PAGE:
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    Memory and Information Processing Affected by Isolation

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    Summary: 30% of people reported changes in cognition, memory, and problems with information processing as a result of social isolation caused by pandemic lockdowns.

    Source: Neurological Sciences.

    Scientists have discovered the ‘Groundhog Day’ effect of lockdown affects our memory and cognitive ability.

    A study on the experience of Italians, who spent their time locked down for about two months last year found an increase in distractions and mind wandering was common.

    The study was carried out on 4000 people which revealed that 30 percent of them had experienced some degree of change in their everyday cognition.

    Some of the common everyday complications were memory problems, such as where you left your mobile phone, trouble in focusing your attention, and losing focus when trying to read a book or watching something online. Literally starting one job and without noticing, going off and starting a second job without finishing the first one.

    It was worse for people who had emotional issues, who had depression, or were stressed and anxious, they developed more of these symptoms. But even for those without such disturbances, these cognitive issues were very common.

    The study provides information about our everyday memory getting blurred during lockdown because we are living through a sort of Groundhog Day, which in turn makes it harder for our brain to lay down memories and recall them later on.

    When the context changes, which it normally does in everyday life when we are moving around throughout the day, then it’s easier to lay down memories and recall them.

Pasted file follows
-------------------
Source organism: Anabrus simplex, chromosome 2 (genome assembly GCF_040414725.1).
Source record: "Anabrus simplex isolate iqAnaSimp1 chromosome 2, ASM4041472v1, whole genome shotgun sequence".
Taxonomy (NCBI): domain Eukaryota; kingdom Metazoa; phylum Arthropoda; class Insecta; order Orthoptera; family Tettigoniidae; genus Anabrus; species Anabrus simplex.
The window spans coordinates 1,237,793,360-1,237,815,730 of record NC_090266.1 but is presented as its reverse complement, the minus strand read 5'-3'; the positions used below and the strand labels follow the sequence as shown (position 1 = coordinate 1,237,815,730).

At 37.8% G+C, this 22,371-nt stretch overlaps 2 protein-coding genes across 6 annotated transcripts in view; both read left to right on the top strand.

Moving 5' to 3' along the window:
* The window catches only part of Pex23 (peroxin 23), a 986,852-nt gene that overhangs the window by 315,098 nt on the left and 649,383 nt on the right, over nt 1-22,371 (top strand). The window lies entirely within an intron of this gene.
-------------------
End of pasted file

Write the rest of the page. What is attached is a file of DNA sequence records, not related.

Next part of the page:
But when you are in lockdown, your chances to move around in the environment and engage in different activities gets very limited. And when there is just a little bit of variation on the same thing each day, that’s when the days do tend to start blurring into each other, because we live in the same context for each day.

    This makes it difficult for our brain to distinguish between those experiences and that’s one of the reasons why we experience memory fog during lockdown.

    Another study of Scotland found that performance was poorer during lockdown, but once restrictions were relaxed, particularly the social isolation, they recovered quite quickly.



    Published: Neurological Sciences.

    Contact: Gabriella Santangelo, Department of Psychology, University of Campania.

    Details: Image source Istock

     

    Hi, I’m Aarti, My Psychoanalytical approach towards my clients is to empower them to better their lives through improving their relationship with themselves. I believe shame and guilt is a common barrier to change. I aim to guide my clients through re authoring their narratives where shame, guilt, and other problems have less power and take up less space.

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